The Buddhist Approach to Sustainable Development

Buddhism stresses three kinds of relationships—between humans and nature, between human beings, and the relationship with oneself. Buddhism considers human beings and the environment interconnected at the deepest level, inextricably linked, and interdependent. This interconnectedness of all life is starkly visible in global problems such as climate change and deforestation. Buddhist philosophy, based on respect and concern for all life, accords closely with sustainable development, which means creating social harmony and equality, protecting the environment, and ensuring economic prosperity. Buddhism is essentially about bringing all these elements of life into balance, whether on a personal level, community, or global level. This means fundamentally that we cannot build happiness or prosperity upon the destruction or disregard of other life, including the natural environment, for ultimately, we will suffer the consequences.

It must be remembered that Buddhist philosophy originated over 2,500 years ago, well before the first industrial revolution (IR 1.0) of ‘mechanization,’ where humans and machines replaced animal labor. Since then, we have had IR 2.0, that of ‘automation,’ due to breakthroughs in power generation and distribution, wireless and wired communication, and mass production techniques. In this period, there was a heavy reliance on coal and petroleum for power generation for industries, automobiles, and our consumerist lifestyle. We now know that this need to drive automation and its resultant products and services can be directly traced to climate change. Had the Buddhist philosophy of protecting the environment and ensuring economic prosperity been adhered to, the world would not be in such a crisis today. Since the 1950s, we have had IR 3.0, that of ‘digitization,’ with the development of digital systems, communication, and rapid advances in computing power, which have enabled new ways of generating, processing, and sharing information. While this has provided most people on Earth to own a computer connected to the internet, it has also caused massive solid waste management issues, with mountains of discarded phones, printers, and television sets. Again, had the Buddhist philosophy of protecting the environment and ensuring economic prosperity been adhered to, these consumer and business products would have been designed with their entire life-cycle being considered in the design phase.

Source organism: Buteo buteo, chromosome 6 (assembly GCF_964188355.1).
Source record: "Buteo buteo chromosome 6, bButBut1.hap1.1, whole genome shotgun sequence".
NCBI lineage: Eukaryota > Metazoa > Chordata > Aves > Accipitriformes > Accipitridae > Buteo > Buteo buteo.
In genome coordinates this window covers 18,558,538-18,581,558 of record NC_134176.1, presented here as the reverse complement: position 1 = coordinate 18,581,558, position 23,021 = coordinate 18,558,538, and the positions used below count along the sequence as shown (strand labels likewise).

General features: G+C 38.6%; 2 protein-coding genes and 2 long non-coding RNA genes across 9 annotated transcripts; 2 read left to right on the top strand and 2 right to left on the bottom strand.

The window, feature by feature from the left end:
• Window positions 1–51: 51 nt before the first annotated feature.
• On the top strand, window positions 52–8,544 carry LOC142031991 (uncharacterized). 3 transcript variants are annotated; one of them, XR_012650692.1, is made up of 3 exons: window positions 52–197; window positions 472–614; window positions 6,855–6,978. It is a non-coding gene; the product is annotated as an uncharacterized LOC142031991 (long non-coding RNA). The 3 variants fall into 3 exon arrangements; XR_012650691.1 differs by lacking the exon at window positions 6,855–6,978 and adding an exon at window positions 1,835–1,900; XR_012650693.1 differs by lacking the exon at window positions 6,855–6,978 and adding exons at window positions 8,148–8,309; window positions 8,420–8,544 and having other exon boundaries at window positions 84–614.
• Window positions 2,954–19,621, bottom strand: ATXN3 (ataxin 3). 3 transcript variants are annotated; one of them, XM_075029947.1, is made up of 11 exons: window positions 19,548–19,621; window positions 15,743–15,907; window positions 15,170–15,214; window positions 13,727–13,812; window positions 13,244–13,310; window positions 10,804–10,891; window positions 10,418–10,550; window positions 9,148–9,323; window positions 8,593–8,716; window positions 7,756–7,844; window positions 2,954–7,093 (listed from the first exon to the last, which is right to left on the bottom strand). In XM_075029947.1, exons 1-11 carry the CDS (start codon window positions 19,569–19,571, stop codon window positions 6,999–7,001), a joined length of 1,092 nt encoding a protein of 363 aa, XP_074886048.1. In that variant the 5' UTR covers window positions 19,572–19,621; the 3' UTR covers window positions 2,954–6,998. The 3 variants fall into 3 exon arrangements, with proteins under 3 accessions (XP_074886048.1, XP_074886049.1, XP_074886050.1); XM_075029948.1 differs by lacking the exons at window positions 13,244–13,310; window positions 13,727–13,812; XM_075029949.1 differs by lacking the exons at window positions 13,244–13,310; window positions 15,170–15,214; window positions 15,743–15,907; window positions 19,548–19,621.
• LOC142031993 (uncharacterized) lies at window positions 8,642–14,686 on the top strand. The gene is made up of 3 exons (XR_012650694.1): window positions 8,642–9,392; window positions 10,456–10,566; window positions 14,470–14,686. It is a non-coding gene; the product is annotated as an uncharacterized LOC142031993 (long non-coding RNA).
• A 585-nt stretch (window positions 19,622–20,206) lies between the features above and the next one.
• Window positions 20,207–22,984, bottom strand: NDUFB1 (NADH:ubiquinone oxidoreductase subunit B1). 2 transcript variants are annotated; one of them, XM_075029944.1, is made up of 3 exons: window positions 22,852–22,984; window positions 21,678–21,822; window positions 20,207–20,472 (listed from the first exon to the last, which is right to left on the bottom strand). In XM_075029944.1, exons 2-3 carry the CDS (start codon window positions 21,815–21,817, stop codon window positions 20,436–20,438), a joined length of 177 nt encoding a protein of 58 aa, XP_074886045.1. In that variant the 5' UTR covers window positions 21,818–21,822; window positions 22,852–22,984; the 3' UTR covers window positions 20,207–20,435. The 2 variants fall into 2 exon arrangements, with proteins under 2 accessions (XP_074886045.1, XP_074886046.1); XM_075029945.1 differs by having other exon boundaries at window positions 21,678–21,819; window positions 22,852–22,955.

Therefore, it is vital that the fundamental principles of Buddhist philosophy be adhered to as we enter IR 4.0, that of ‘cyber-integration,’ involving entirely new capabilities for people and machines – in which technology becomes embedded within societies and even our human bodies. The Buddhist view that human beings and the environment are interconnected at the deepest level, inextricably linked and interdependent, is no more evident when we integrate ourselves at the ‘thought’ level with our machines. Today, mainly as a consequence of all these industrial revolutions, all of the macro and micro ececonomicigns, as well as other environmental and socio-economic factors, indicate that humanity critically needs both a system transformation and a value transformation in transitioning towards a more sustainable industrial system.


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Tommy Andrian, S.E., M.Ak, Cert.DA., MOS.